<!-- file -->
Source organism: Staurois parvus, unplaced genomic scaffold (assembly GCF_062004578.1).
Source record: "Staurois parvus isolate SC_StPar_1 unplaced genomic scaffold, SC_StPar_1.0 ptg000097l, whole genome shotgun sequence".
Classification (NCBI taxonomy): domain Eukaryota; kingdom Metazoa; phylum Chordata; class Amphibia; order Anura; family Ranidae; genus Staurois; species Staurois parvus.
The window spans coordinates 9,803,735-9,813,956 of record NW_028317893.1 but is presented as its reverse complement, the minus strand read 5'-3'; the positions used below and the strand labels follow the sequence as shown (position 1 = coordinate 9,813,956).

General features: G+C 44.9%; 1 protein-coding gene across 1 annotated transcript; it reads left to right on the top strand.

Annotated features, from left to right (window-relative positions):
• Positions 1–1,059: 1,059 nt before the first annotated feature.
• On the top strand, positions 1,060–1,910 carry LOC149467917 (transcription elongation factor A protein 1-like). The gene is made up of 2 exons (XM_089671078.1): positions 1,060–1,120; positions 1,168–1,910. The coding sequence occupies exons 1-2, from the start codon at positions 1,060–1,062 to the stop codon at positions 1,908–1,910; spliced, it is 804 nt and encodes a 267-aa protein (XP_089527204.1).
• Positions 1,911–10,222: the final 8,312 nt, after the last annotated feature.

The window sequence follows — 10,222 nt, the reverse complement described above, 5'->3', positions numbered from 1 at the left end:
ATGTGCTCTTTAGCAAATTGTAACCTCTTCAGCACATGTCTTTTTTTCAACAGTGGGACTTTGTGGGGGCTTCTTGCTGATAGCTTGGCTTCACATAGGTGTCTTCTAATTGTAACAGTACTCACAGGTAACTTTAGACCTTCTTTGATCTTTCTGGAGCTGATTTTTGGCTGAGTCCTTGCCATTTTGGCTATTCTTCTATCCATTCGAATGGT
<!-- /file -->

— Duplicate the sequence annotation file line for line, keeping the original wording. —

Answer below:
Source organism: Staurois parvus, unplaced genomic scaffold (assembly GCF_062004578.1).
Source record: "Staurois parvus isolate SC_StPar_1 unplaced genomic scaffold, SC_StPar_1.0 ptg000097l, whole genome shotgun sequence".
Classification (NCBI taxonomy): domain Eukaryota; kingdom Metazoa; phylum Chordata; class Amphibia; order Anura; family Ranidae; genus Staurois; species Staurois parvus.
The window spans coordinates 9,803,735-9,813,956 of record NW_028317893.1 but is presented as its reverse complement, the minus strand read 5'-3'; the positions used below and the strand labels follow the sequence as shown (position 1 = coordinate 9,813,956).

General features: G+C 44.9%; 1 protein-coding gene across 1 annotated transcript; it reads left to right on the top strand.

Annotated features, from left to right (window-relative positions):
• Positions 1–1,059: 1,059 nt before the first annotated feature.
• On the top strand, positions 1,060–1,910 carry LOC149467917 (transcription elongation factor A protein 1-like). The gene is made up of 2 exons (XM_089671078.1): positions 1,060–1,120; positions 1,168–1,910. The coding sequence occupies exons 1-2, from the start codon at positions 1,060–1,062 to the stop codon at positions 1,908–1,910; spliced, it is 804 nt and encodes a 267-aa protein (XP_089527204.1).
• Positions 1,911–10,222: the final 8,312 nt, after the last annotated feature.

The window sequence follows — 10,222 nt, the reverse complement described above, 5'->3', positions numbered from 1 at the left end:
ATGTGCTCTTTAGCAAATTGTAACCTCTTCAGCACATGTCTTTTTTTCAACAGTGGGACTTTGTGGGGGCTTCTTGCTGATAGCTTGGCTTCACATAGGTGTCTTCTAATTGTAACAGTACTCACAGGTAACTTTAGACCTTCTTTGATCTTTCTGGAGCTGATTTTTGGCTGAGTCCTTGCCATTTTGGCTATTCTTCTATCCATTCGAATGGT